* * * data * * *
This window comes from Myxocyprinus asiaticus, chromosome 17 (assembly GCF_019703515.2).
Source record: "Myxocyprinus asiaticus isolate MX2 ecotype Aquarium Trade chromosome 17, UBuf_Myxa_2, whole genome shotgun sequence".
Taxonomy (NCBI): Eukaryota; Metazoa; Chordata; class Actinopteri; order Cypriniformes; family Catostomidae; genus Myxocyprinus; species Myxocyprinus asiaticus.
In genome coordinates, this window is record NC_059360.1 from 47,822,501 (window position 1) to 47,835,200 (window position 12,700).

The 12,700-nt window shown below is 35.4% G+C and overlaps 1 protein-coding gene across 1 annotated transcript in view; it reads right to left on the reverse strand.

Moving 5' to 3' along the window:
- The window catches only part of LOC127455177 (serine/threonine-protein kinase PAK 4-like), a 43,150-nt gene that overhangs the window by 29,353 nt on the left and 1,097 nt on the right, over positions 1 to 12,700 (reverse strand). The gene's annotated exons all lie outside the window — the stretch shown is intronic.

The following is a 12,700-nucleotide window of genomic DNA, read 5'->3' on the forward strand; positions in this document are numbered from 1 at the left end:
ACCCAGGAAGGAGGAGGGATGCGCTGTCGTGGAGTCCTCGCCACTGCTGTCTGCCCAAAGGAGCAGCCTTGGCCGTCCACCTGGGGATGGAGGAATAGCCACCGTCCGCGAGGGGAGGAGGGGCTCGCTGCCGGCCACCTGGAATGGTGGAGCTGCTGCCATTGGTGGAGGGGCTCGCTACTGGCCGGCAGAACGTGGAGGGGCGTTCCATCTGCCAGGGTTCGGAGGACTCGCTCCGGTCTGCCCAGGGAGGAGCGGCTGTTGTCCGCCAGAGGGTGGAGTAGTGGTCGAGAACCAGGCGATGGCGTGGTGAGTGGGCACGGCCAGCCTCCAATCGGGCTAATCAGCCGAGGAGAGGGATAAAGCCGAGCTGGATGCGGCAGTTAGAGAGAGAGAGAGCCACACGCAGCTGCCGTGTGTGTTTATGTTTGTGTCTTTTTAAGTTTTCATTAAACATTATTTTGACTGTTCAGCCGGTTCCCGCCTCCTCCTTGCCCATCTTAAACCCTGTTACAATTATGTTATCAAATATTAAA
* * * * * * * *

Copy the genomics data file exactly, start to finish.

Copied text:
This window comes from Myxocyprinus asiaticus, chromosome 17 (assembly GCF_019703515.2).
Source record: "Myxocyprinus asiaticus isolate MX2 ecotype Aquarium Trade chromosome 17, UBuf_Myxa_2, whole genome shotgun sequence".
Taxonomy (NCBI): Eukaryota; Metazoa; Chordata; class Actinopteri; order Cypriniformes; family Catostomidae; genus Myxocyprinus; species Myxocyprinus asiaticus.
In genome coordinates, this window is record NC_059360.1 from 47,822,501 (window position 1) to 47,835,200 (window position 12,700).

The 12,700-nt window shown below is 35.4% G+C and overlaps 1 protein-coding gene across 1 annotated transcript in view; it reads right to left on the reverse strand.

Moving 5' to 3' along the window:
- The window catches only part of LOC127455177 (serine/threonine-protein kinase PAK 4-like), a 43,150-nt gene that overhangs the window by 29,353 nt on the left and 1,097 nt on the right, over positions 1 to 12,700 (reverse strand). The gene's annotated exons all lie outside the window — the stretch shown is intronic.

The following is a 12,700-nucleotide window of genomic DNA, read 5'->3' on the forward strand; positions in this document are numbered from 1 at the left end:
ACCCAGGAAGGAGGAGGGATGCGCTGTCGTGGAGTCCTCGCCACTGCTGTCTGCCCAAAGGAGCAGCCTTGGCCGTCCACCTGGGGATGGAGGAATAGCCACCGTCCGCGAGGGGAGGAGGGGCTCGCTGCCGGCCACCTGGAATGGTGGAGCTGCTGCCATTGGTGGAGGGGCTCGCTACTGGCCGGCAGAACGTGGAGGGGCGTTCCATCTGCCAGGGTTCGGAGGACTCGCTCCGGTCTGCCCAGGGAGGAGCGGCTGTTGTCCGCCAGAGGGTGGAGTAGTGGTCGAGAACCAGGCGATGGCGTGGTGAGTGGGCACGGCCAGCCTCCAATCGGGCTAATCAGCCGAGGAGAGGGATAAAGCCGAGCTGGATGCGGCAGTTAGAGAGAGAGAGAGCCACACGCAGCTGCCGTGTGTGTTTATGTTTGTGTCTTTTTAAGTTTTCATTAAACATTATTTTGACTGTTCAGCCGGTTCCCGCCTCCTCCTTGCCCATCTTAAACCCTGTTACAATTATGTTATCAAATATTAAA